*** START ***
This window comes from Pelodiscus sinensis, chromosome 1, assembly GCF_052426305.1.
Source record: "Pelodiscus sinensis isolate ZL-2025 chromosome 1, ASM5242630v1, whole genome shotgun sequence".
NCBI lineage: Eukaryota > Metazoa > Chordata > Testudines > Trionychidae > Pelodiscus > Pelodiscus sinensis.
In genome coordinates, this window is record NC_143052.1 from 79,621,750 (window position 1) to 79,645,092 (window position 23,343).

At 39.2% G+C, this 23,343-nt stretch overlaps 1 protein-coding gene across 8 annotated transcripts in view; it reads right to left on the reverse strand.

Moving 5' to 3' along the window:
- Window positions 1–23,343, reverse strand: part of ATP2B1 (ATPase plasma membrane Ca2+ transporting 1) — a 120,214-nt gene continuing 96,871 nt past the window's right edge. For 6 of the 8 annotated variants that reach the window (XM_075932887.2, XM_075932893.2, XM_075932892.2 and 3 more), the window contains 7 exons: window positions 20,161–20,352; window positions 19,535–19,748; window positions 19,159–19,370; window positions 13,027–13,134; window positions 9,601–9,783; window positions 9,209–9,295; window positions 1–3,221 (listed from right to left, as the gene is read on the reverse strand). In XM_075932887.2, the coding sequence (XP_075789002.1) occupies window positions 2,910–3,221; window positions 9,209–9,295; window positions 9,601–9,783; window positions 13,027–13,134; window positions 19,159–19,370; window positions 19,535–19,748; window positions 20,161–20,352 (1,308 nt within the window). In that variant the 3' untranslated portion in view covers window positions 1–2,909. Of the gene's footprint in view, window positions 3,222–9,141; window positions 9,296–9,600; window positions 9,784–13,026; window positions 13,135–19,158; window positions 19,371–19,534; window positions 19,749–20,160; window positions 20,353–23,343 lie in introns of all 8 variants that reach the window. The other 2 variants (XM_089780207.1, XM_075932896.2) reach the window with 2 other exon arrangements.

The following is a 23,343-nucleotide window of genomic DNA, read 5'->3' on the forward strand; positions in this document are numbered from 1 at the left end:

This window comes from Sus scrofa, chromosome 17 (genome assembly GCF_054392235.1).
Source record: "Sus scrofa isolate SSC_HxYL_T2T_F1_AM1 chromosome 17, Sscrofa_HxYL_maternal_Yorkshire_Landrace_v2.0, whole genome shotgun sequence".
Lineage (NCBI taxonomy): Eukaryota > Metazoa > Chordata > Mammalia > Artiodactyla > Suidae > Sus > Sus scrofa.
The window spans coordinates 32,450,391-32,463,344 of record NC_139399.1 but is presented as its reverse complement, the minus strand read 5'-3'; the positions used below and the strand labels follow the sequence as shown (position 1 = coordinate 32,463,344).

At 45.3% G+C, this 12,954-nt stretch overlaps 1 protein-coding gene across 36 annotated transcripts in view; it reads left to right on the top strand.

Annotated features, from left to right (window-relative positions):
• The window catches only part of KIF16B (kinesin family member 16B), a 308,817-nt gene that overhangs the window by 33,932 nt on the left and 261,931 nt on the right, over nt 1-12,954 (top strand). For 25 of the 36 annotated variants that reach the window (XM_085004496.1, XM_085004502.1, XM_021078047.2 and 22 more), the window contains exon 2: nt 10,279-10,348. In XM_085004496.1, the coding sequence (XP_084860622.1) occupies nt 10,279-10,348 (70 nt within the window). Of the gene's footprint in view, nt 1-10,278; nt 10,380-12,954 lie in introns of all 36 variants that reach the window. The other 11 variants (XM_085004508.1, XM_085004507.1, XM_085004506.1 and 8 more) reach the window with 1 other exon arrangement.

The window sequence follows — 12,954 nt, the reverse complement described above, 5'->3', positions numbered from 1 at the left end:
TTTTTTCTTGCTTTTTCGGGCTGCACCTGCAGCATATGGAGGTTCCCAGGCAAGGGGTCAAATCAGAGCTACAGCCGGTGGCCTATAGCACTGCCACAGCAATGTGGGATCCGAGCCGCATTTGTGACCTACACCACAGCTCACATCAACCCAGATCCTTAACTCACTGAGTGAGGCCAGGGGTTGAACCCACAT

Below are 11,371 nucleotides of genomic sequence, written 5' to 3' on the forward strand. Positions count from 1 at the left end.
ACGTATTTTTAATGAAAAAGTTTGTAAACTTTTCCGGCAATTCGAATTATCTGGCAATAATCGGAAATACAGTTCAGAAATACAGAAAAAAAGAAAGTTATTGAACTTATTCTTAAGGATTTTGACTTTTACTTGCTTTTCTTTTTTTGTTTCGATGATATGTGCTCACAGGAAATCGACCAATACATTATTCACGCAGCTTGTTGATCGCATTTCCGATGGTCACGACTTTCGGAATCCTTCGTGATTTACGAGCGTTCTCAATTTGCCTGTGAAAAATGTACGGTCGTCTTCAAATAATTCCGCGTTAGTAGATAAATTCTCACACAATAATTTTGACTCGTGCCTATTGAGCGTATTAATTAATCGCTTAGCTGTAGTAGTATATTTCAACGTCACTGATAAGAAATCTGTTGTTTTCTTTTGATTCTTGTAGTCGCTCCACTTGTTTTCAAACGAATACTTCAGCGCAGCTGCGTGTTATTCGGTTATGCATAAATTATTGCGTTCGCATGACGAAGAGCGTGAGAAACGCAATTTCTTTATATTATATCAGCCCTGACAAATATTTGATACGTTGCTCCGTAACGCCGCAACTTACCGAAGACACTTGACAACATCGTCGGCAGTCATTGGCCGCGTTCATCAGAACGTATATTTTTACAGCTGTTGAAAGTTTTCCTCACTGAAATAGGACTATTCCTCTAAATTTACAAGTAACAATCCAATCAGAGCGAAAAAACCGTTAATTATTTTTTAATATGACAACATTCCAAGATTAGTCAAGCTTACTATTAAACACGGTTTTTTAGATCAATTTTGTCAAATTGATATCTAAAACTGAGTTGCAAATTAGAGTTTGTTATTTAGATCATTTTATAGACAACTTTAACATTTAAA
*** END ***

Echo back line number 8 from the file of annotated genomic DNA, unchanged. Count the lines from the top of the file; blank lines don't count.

The following is a 23,343-nucleotide window of genomic DNA, read 5'->3' on the forward strand; positions in this document are numbered from 1 at the left end: